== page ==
Monday, October 22, 2012

Teaching students to read...

I'm currently teaching an upper-division course on post-Civil War American history, on the various contestations over American national identity since 1865.  It's called, "Who are we?"

We debate "the melting pot" versus "multiculturalism," we explore Malcolm X versus MLK, we examine how things like the Great Depression and World War II and the Vietnam War transformed the way the nation thought of itself, and the way it was looked at by the world.  Women, gays and lesbians, racial, ethnic, and religious minorities all make an appearance.

We read lots of articles but also a few big history books, some of the kind that were once (and read like they were once) dissertations.  Which leads to a question: how do you teach students to read?

When they get the big books (remember, it is an upper-division course), I have to pick a handful of chapters, trying to be true to the narrative structure, and also to make sure the important arguments shine through.  After hearing students complain about the length and density and difficulty a number of times, I decided I needed to teach them how to read a big, academic book.  I've come up with a few rules:

1. pay attention to titles, both of the book and of each chapters, and even subsections.  Most authors really want to be understood, and they use their titles to enhance clarity.  How can we make sense of the title?  If you can't answer that, you've missed something big.

2. read Introductions and Conclusions carefully, for the same reason you pay attention to titles.

3. start slowly.  I tell them that, for me, it takes as long to read the first third of a book as it does the last two-thirds.  I bother to hear the tone coming from the pages, try to follow the narrative arc of the story, and learn who the key characters are going to be.

4. then speed up.  Here, I have to differentiate between "skimming" and reading actively, which to me is reading all topic sentences carefully, learning when to slow down and when to speed up, underlining like crazy, with tons of marginalia, and being sure you follow the narrative.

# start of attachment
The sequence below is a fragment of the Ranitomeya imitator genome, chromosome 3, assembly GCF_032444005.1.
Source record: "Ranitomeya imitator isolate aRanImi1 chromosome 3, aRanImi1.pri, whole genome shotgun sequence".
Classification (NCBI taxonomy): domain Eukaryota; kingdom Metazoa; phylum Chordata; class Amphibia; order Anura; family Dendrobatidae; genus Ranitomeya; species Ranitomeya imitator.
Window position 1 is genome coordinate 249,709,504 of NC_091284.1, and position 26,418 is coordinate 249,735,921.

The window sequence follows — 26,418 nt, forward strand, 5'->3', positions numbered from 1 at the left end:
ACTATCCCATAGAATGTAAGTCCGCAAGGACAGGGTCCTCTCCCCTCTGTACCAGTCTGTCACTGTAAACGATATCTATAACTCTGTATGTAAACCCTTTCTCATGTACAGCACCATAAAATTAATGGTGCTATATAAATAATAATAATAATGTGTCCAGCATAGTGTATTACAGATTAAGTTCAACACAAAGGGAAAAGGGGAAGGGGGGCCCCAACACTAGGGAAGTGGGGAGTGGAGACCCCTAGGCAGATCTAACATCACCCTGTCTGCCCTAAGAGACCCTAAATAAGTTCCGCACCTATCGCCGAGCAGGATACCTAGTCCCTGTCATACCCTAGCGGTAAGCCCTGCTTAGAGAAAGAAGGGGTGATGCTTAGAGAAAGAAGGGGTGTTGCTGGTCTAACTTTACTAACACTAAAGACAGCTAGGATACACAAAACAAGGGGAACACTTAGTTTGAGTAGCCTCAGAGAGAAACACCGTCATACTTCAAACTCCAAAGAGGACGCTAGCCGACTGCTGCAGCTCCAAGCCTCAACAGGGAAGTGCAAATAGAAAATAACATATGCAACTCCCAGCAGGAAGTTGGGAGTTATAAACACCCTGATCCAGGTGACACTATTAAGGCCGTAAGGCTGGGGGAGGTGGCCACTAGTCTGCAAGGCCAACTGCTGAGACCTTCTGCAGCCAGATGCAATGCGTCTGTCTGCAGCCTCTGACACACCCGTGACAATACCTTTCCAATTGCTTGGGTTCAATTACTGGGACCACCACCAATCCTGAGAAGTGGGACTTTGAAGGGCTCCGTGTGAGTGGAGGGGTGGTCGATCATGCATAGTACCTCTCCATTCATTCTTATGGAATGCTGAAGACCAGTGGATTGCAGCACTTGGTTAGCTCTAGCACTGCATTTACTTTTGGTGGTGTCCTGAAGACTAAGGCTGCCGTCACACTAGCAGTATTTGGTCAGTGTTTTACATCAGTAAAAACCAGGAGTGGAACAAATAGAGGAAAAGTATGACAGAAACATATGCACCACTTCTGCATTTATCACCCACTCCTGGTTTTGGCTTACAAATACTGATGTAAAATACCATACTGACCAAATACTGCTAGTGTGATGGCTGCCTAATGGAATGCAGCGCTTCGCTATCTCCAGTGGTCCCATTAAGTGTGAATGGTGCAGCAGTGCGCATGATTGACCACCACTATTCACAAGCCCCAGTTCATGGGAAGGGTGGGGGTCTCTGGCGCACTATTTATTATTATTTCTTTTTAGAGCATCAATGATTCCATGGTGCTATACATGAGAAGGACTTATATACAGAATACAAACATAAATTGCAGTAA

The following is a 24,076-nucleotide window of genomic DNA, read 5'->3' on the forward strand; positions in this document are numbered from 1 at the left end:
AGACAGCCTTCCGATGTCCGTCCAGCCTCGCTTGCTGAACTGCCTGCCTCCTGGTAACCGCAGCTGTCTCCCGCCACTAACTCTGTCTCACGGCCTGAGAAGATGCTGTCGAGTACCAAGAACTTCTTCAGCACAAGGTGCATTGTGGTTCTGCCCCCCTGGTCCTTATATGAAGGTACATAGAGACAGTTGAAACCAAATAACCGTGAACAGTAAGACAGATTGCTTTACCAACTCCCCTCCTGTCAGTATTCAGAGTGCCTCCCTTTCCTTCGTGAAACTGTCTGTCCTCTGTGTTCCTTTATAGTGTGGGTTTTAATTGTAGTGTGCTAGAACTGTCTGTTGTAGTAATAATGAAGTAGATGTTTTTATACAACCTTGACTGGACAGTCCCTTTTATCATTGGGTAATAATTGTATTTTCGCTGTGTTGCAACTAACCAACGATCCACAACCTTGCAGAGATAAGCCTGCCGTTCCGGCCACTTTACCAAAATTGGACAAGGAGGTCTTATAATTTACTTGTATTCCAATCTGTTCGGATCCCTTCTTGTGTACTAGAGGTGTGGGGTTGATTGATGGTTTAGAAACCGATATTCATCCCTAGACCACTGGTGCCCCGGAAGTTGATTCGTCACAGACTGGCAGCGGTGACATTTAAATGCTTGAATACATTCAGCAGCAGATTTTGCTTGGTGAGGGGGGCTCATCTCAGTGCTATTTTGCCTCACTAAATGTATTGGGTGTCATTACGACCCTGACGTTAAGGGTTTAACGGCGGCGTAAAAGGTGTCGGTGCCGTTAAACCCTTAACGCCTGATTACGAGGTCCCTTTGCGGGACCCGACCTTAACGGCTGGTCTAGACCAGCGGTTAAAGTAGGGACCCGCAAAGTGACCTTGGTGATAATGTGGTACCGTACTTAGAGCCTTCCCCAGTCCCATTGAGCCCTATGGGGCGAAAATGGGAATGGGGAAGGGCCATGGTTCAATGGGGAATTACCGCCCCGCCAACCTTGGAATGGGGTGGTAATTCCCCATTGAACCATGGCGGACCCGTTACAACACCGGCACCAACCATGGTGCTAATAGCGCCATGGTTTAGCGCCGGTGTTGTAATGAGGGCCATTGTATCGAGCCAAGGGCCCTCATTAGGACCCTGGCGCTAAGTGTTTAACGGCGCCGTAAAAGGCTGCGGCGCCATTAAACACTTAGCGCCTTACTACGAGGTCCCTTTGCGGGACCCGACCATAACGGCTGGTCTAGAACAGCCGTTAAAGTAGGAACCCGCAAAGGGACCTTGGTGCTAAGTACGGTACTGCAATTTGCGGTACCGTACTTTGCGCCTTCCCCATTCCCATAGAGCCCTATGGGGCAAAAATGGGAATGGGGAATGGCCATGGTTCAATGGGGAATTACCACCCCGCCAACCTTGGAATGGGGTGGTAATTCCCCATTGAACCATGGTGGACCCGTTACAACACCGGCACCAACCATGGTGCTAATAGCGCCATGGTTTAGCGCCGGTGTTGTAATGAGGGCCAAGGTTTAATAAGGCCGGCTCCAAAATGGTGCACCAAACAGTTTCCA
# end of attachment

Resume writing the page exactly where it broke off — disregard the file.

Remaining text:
5. When you finish, see if you can tell yourself the story, and, of course, make sense of the title.

The idea is not to let the perfect get in the way of the good, and to take seriously the idea that sometimes our students get bogged down in details and miss the vital arc. 

What else should I be doing?  What have you done?

2 comments:

  1. Thanks for this collection of advice. Dispelling students' notion that all books must be read start to finish is important work.

    I think it is also helpful to get them used to the idea that most of these books, especially the monographs, represent part of a wider historical argument. That way you can ask them to keep an eye out for the argument being made so that they don't, as you said above, get bogged down in the details.

    On a related note, I'm currently teaching the U.S. surveys with a large textbook. The advice I give my students is, in part, to take advantage of the infrastructure provided by the publisher and the author. That includes: reading the chapter introductions and conclusions first; keeping a close eye out for sub-headings; and paying close attention to highlighted ID terms.

    That said, I also encourage them to ignore the many flashy callout boxes and special features that clutter the pages of the book. Snippets of historiography, mini biographies, or even primary sources can be useful when used in the proper context, but I think it is important to keep the students from being distracted by them.

    Finally, I advise that they read once for the general story and themes and then go back again asking themselves if the remember info about the ID terms as they encounter them. If not, they should reread that section.

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  2. I like this list A LOT. But, as someone who just finished my dissertation/ manuscript, I have to say that the idea that someone will read the second 2/3 of my work as fast as they did the first 1/3 really scares me!! Maybe that's my problem as a writer, but I put my most important evidence and arguments in the second half of the piece. The first part just sets that up. So, I guess we always just need to add a caveat that there are a few prototypes for writing books. Many, many of them have their main argument in the first chapter or two and then a few chapters that echo this with evidence. Some are more like mine. Some books have one argument which they can state up front and then convince you with it later through lots of examples.

    Others tell a story, and really cannot do justice to that story in the introduction. This fact is VERY frustrating to some readers, but the fact is that these books often need to be read more carefully if the story is something the reader is interested in. The index is more helpful than the Table of Contents in these cases.

    And, different fields tend toward different prototypes of book organization, but the fact is that there aren't that many varieties.

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